Progressive Re-Generation

Charismatic leaders and tidal shifts in public policy have always shaped the party allegiance and policy preferences of generations that come of age at critical moments. After enduring the Depression, the Greatest Generation developed a commitment to Social Security and Medicare and to a Democratic Party that delivered those programs. Conversely, people who first voted during the 1980s, when Ronald Reagan's anti-welfare and pro-warfare rhetoric was reshaping the political terrain, remain more Republican today than voters both older and younger.

2008 presents progressives with a similar mobilizing opportunity. The bumbling of the Bush administration, the corruption of the recent Republican Congress, and the economic insecurity of the post-industrial information economy has led young voters to reject the Republican Party in droves. "It's a Democratic-leaning generation at the moment," says nonpartisan pollster Scott Rasmussen.

Upon ascending to their leadership roles, one of the first things Democratic National Committee Chairman Howard Dean and House Speaker Nancy Pelosi did was to begin youth outreach programs in the hopes of gaining long- and short-term political advantage. Meanwhile, according to youth-vote experts, the Republicans have been surprisingly complacent about young voters. Ian Rowe, vice president of strategic partnerships and public affairs at MTV, who previously worked in the Bush administration, says, "The Democrats have just been doing more aggressive outreach so far." And Jane Fleming Kleeb, executive director of Young Voter PAC, which works with Democratic candidates to engage young people, wrote in an e-mail, "It is fascinating to me how much the right has let their youth outreach go by the wayside."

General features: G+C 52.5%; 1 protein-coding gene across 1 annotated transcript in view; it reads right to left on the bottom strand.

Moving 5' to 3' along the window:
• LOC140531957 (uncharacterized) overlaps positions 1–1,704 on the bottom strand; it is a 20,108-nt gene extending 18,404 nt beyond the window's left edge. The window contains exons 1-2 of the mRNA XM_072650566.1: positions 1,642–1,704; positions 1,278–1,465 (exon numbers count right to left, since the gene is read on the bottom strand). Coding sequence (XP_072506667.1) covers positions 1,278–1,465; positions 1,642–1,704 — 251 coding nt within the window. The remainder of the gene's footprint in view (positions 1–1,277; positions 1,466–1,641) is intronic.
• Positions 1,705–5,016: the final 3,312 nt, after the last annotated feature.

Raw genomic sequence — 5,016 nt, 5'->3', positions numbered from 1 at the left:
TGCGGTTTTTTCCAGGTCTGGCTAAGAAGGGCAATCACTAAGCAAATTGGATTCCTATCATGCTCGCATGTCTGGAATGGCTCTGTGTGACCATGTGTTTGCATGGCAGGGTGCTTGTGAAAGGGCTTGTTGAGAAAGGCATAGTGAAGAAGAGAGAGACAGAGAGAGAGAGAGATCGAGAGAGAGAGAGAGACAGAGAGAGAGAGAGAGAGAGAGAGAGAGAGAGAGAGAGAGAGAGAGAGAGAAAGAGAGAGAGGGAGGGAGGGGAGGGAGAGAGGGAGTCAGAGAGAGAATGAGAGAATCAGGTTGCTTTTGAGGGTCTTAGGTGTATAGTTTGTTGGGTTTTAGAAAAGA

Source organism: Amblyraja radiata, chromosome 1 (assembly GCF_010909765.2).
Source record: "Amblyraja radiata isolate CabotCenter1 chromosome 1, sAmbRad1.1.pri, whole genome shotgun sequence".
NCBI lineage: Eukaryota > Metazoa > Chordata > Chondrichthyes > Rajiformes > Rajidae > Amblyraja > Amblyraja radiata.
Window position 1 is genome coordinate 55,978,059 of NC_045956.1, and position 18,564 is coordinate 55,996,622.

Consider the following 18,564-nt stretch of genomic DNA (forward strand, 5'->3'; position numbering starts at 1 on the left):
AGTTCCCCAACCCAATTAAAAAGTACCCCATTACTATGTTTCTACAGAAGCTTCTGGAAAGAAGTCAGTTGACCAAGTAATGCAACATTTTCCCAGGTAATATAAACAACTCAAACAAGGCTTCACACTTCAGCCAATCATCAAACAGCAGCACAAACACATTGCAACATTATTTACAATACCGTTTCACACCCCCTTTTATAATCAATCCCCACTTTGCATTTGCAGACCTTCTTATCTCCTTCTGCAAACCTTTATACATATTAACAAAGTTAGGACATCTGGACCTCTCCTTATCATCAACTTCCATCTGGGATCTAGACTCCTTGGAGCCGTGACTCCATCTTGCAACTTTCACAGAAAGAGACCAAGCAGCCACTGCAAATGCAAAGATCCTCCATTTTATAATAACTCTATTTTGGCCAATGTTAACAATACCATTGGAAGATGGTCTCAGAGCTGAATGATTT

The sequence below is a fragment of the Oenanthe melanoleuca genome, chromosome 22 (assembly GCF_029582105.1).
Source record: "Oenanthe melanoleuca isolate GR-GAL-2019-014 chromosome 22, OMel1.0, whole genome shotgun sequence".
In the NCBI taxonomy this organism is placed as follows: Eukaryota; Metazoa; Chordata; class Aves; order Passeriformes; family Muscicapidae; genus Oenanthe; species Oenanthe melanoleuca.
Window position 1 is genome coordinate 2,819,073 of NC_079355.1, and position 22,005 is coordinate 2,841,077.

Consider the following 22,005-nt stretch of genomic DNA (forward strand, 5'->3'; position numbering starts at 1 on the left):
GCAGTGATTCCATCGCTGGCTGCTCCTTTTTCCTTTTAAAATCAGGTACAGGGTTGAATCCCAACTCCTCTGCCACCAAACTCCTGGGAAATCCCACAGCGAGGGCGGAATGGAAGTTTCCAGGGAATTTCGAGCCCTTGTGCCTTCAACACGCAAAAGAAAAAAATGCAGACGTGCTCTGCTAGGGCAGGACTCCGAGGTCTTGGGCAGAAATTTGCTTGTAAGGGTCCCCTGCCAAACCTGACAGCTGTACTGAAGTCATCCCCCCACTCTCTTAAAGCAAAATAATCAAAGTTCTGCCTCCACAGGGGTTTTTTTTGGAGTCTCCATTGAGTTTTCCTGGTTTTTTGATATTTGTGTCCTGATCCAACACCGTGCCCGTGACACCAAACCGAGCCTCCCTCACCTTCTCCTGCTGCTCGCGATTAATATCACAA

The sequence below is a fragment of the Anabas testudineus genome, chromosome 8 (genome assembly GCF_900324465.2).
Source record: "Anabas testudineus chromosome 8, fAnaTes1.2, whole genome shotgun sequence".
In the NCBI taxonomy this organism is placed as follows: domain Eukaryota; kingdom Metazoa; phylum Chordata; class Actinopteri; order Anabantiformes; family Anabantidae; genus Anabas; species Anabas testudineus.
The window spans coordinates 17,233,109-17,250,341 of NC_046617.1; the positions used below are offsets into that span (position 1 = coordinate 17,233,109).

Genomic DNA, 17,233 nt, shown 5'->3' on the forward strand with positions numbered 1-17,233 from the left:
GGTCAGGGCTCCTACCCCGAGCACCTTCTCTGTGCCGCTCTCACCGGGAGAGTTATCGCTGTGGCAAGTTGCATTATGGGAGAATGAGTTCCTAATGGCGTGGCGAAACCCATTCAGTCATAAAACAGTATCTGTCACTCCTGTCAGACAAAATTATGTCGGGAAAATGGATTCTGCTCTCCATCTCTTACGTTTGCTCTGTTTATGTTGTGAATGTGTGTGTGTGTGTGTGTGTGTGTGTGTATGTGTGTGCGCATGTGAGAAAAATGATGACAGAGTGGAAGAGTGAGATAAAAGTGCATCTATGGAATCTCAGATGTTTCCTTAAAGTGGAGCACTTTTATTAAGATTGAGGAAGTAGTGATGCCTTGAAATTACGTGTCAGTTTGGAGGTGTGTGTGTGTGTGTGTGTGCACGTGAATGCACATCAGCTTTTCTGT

In 2004 and 2006, favorable demographic trends, combined with some modest policy proposals and merely not being the Republicans, was good enough for the Democrats to carry the youth vote. And it may be so again this year. Fleming Kleeb predicts, "Reagan won with 59 percent of the youth vote, and today [Republicans] will be lucky to get 40 percent in the general election." But a robust embrace by Democrats of the concerns of young Americans would achieve even more for their party.

Young voters are becoming more engaged as well as more inclined to support Democrats. In 2004 voters younger than 30 were the only age demographic carried by John Kerry, and he did so by nine points, according to exit polls, compared to Al Gore's one-point advantage among that age group in 2000. In the 2006 midterm elections the Democrats did better among young people than among the general population. Democrats carried the youth vote by 20 points in House races and 27 points in Senate races, according to the Center for Information and Research on Civic Learning and Engagement (CIRCLE).

Between 2000 and 2004 turnout among 18- to 29-year-olds jumped from 40 percent to 49 percent of eligible voters, according to CIRCLE. And in the 2006 midterms it was 24 percent, up from 21 percent in 2002. The share of the electorate under age 30 increased from 11 percent to 13 percent between 2002 and 2006.

However, turnout percentages among young people still lag behind older population groups. To reshape the political landscape for years to come, Democrats would need to articulate a broad vision and set of policies that would redefine young Americans' relationship with government.